32. mandira, Looks like S E Asian stores will have them, Mandira. And thanks for the best wishes.
    Susan, thanks! :)

    ReplyDelete
  33. Hey nice post sra....I have tasted them before...I love them dear...Nice presentation :-)

    ReplyDelete
  34. We have pommelos in the winter months here though the skin is usually yellow and the flesh comes in both yellow and pick. I'm not sure how similar/different they are since I've never had a green one like yours. I'd love to try it though!

    ReplyDelete
  35. Sirisha, thanks.
    Susan, I've only seen the yellow ones in pictures, here in India, I've seen only the green ones but both pink and yellow inside.

    ReplyDelete
  36. Wow thats my fav. We call it 'bamblimas' . My grandma had it grown in her garden.

    Nice presentation.

    ReplyDelete
  37. SeeC, bamblimas is a nice-sounding word, isn't it? Thanks.

    ReplyDelete
  38. Sra - my naani gave me two of those huge melons when I was returning from kerala. They were really tart, but still I had them all. I liked them a lot. I dont remember their mallu name. Maybe some mallu friend could help me here??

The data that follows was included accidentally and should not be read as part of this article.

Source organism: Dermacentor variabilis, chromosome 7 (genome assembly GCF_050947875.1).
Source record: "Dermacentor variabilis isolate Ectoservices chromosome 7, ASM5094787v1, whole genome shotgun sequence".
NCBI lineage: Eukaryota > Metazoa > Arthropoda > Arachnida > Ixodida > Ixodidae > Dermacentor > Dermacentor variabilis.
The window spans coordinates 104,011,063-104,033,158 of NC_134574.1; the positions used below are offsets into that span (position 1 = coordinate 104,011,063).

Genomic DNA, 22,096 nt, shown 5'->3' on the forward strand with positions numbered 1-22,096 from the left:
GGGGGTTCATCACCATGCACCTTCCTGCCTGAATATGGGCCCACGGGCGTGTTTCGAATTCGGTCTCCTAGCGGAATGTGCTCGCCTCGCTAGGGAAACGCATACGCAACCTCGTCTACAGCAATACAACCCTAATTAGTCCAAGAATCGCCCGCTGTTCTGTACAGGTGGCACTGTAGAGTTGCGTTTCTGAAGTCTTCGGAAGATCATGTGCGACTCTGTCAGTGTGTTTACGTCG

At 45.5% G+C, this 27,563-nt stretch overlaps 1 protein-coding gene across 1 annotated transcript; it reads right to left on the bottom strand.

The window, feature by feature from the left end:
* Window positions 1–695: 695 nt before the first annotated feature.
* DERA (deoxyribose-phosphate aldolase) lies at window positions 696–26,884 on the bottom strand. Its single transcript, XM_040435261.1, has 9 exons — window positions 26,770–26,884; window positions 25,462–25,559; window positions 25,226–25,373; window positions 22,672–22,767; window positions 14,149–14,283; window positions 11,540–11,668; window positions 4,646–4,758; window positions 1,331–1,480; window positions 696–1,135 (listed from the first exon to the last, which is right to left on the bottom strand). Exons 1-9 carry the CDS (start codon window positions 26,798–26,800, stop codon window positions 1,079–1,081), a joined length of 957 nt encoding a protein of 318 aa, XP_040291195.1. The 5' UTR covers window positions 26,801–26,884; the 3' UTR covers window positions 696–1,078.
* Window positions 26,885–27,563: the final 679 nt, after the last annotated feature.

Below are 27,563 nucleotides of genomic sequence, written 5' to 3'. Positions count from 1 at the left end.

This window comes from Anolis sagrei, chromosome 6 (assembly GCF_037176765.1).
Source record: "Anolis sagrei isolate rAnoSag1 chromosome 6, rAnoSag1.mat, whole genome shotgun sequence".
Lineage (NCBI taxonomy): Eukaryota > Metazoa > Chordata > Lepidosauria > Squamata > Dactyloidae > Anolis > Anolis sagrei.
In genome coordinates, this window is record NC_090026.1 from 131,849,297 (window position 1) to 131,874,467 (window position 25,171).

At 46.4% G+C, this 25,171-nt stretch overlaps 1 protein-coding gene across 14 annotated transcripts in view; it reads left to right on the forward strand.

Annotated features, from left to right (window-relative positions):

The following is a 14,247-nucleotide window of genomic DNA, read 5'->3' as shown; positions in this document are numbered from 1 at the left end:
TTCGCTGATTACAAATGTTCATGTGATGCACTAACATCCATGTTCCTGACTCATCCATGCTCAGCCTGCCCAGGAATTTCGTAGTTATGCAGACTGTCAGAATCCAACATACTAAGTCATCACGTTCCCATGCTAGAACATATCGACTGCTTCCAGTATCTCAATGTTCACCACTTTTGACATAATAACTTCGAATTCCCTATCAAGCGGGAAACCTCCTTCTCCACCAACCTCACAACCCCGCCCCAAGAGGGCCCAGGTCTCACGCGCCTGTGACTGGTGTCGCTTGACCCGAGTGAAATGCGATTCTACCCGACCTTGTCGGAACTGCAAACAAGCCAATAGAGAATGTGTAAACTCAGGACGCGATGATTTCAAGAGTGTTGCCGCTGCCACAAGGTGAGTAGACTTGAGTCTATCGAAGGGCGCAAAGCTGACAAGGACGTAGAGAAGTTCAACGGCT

ReplyDelete
  39. one of my favorites too! my earliest memories of them are in India where it went by the exotic "Bubbly-maas" - which i only ventured to guess is an adaptation of the French Pomplemousse :)

    pomelo/pummello are way larger than grapefruits here... and are indeed orange as far as i have seen.

    Love it with salt, chilli powder; love it with sugar; with some chaat masala or aamchur powder; even just plain.

    and, your pictures are so darn good!

    ReplyDelete
  40. Shella, I think it's called Ganapathi Naranga - our cook back home is a Mallu and he once told me.
    Sheela, it strikes me as surprising how many ate this with something or the other - we only ever ate it plain.

    ReplyDelete
  41. Oh..i know this fruit. We get them in karnataka too. I dont like it mush b'cos its too sour at times.

    ReplyDelete
  42. I lurve Pomelo! We call it Buungon here in Mindanao.

    ReplyDelete
  43. parthasarathy t7/03/2011 2:05 PM

    god bless all kind hrtd souls on this page and all its info.never xpectd to find the BAMBLIMAS (tamil only ?) on the net.

    was looking 4 its curative powers esp 4 Jaundice.

    ReplyDelete